- Turkey’s position towards the Taliban is also marked by optimism. The country’s embassy in Kabul remains open, and diplomats from the Taliban have been accepted. In a recent case, Mohammad Zubai Wadan, a Taliban diplomat, was accepted as the first assistant at the Afghan embassy in Ankara. Despite being under United Nations sanctions, Taliban officials have visited Turkey on several occasions. However, it is important to note that Turkey also hosts forces opposed to the Taliban. While Sinirlioğlu is a representative of the United Nations, he cannot remain unaffected by Turkey’s foreign policy towards the Taliban. More importantly, Turkey maintains a deep and friendly relationship with Pakistan, which influences its optimistic approach towards the Taliban.
- Sinirlioğlu has met with representatives of countries attempting to present an attractive and appealing image of the Taliban to the world. Qatar, Pakistan, and Iran are among the nations where Sinirlioğlu has held meetings and discussions with their authorities, carefully considering their recommendations. The positions of Pakistan and Qatar towards the Taliban are as clear as day: they spare no effort in supporting the Taliban. While the Islamic Republic of Iran appears to distance itself from the Taliban in public, it subtly seeks to maintain warm relations with them. Tehran endeavors to portray Afghanistan under Taliban control as less turbulent publicly, all the while managing its specific concerns and engaging with forces opposed to this group.
- Sinirlioğlu has traveled to Kabul twice, engaging in seemingly warm meetings and discussions with Taliban officials, especially Sirajuddin Haqqani, the acting head of the group’s Interior Ministry. Haqqani’s spokesperson even claimed, quoting Sinirlioğlu, that the global community is eager for warm interaction with the Taliban: “He feels that the global community is interested in improving interaction with the Islamic Emirate of the Taliban, but there are some concerns that should not be overlooked.” Sinirlioğlu has had fewer meetings with anti-Taliban forces, raising questions about the impartiality of the draft report. Although an image of Sinirlioğlu with Fawzia Koofi, an Afghan politician, surfaced, indicating a meeting in Turkey, it represents a minimal step. Nevertheless, a picture of Hekmat Khalil Karzai, the former political deputy of the Ministry of Foreign Affairs of the previous government of Afghanistan, with Mr. Sinirlioğlu has been seen in Istanbul. Karzai does not represent the anti-Taliban resistance movement, and his perspective on the current situation in Afghanistan is unclear. It might have been appropriate for Sinirlioğlu to meet with the National Resistance Front of Afghanistan (NRF), the National Resistance Council for the Salvation of Afghanistan, and other political addresses opposed to the Taliban, which he has not done.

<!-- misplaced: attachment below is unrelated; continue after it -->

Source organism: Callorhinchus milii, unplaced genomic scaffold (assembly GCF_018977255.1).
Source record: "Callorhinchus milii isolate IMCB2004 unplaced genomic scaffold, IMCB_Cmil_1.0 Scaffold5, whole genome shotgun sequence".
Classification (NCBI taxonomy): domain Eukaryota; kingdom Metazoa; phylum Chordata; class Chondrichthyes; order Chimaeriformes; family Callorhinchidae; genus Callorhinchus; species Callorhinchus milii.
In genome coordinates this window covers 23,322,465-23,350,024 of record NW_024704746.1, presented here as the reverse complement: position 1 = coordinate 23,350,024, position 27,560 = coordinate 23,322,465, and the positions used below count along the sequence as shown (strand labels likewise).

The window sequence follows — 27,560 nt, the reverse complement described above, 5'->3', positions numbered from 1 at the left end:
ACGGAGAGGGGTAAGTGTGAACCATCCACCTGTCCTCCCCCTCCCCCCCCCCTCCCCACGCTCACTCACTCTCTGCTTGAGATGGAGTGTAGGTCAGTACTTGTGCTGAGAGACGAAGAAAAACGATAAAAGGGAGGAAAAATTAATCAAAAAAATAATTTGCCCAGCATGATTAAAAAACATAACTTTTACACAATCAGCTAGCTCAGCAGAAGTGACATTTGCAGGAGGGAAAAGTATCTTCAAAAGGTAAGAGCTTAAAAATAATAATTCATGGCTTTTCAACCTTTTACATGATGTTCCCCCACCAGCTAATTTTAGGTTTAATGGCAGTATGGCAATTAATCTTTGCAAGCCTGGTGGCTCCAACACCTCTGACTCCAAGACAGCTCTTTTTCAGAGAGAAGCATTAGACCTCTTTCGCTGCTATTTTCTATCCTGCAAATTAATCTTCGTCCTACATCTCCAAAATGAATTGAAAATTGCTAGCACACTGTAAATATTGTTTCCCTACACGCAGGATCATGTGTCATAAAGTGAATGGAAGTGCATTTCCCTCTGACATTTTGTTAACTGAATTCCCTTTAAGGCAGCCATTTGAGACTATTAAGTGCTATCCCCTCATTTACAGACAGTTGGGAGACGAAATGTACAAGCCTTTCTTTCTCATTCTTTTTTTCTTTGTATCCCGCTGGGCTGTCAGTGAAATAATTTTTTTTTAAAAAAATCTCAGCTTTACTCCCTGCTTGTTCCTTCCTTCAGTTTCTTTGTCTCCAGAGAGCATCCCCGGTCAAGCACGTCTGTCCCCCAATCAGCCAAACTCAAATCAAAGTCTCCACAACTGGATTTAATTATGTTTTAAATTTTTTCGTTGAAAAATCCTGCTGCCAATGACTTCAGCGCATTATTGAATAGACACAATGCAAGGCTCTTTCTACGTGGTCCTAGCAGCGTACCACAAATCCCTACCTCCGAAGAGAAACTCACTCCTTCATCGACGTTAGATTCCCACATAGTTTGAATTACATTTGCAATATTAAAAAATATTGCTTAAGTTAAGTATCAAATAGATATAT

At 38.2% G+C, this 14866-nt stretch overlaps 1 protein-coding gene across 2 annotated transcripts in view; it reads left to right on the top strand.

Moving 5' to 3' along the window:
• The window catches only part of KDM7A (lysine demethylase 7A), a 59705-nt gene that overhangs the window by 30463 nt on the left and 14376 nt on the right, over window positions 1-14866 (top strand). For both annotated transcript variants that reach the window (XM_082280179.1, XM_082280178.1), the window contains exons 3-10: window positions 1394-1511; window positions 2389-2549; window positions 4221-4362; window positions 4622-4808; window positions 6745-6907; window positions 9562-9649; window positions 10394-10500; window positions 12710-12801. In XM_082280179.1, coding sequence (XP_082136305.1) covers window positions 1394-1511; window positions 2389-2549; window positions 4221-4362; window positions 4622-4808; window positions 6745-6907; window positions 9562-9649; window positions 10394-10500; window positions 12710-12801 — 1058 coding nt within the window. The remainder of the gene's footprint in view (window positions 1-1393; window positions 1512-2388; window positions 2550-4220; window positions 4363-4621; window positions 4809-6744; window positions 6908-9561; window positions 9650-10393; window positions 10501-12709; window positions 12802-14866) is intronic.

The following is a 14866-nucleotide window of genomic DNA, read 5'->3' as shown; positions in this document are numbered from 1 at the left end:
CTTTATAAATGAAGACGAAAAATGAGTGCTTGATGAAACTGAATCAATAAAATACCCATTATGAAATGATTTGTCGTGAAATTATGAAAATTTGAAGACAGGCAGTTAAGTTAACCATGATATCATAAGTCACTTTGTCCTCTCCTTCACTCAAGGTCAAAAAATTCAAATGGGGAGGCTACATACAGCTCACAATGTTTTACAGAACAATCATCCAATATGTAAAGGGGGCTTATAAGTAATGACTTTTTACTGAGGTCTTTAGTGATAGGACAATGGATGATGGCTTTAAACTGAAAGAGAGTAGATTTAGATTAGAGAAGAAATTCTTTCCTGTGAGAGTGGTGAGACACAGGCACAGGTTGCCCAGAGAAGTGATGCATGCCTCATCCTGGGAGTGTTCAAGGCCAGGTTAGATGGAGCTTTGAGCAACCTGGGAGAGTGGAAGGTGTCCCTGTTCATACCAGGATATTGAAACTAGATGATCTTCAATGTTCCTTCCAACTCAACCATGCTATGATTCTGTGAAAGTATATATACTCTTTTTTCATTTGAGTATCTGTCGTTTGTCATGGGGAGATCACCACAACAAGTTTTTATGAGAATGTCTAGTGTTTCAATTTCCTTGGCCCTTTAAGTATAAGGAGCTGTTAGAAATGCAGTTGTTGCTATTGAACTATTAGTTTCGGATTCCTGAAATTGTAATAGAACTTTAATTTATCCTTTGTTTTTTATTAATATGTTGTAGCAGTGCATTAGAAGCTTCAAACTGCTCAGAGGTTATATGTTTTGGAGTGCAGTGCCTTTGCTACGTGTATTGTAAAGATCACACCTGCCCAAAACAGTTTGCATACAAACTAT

Given the above points, it is evident that Sinirlioğlu’s assessment draft is influenced by the approach of the Taliban and countries with a favorable view toward them, and it is not biased toward imposing more sanctions and pressure on this group.
Strengths of the Report
If Sinirlioğlu and his colleague’s assessment has any strength, it can be summarized in two points:
- It emerges from the United Nations’ actions that a form of global consensus is taking shape or is in the process of forming to end the crisis in Afghanistan. Creating a global consensus and reconciling the conflicting interests of influential countries over Afghanistan’s fate shorten the lifespan of the Taliban regime. This group benefits from the prevailing tension in the international arena, especially in major crises such as Gaza and Ukraine. The global consensus does not desire a Taliban government in Afghanistan, and the Taliban, in turn, simply does not accept an all-inclusive government. As stated in the draft assessment: “To establish an all-inclusive government, sustainable peace, and social development in Afghanistan, there is a need to take steps towards national dialogue in this country.” In this case, the Taliban have two options: either comply with the world’s wishes or leave the field open for rival forces.
- What can firmly sustain this nascent consensus is the role of the United Nations as a mediator. In the current process, a specific country has not been assigned a particular role. For example, Qatar or the United Arab Emirates, which were active in the Afghan issue in the past, are absent from this process. The primary role falls on the United Nations, an institution trusted by both major and minor powers in some way. If the independent inspector’s assessment is endorsed by the Security Council, it may come into play unless the permanent members of this council vote otherwise, which is another discussion.
Naseer Ahmad Faiq, the chargé d’affaires of Afghanistan’s Permanent Mission to the United Nations, who seemingly takes a strong stance against the Taliban, has welcomed the content of the report, considering it a comprehensive and inclusive proposal. It seems that the optimism expressed is influenced by a consensus centered around the United Nations.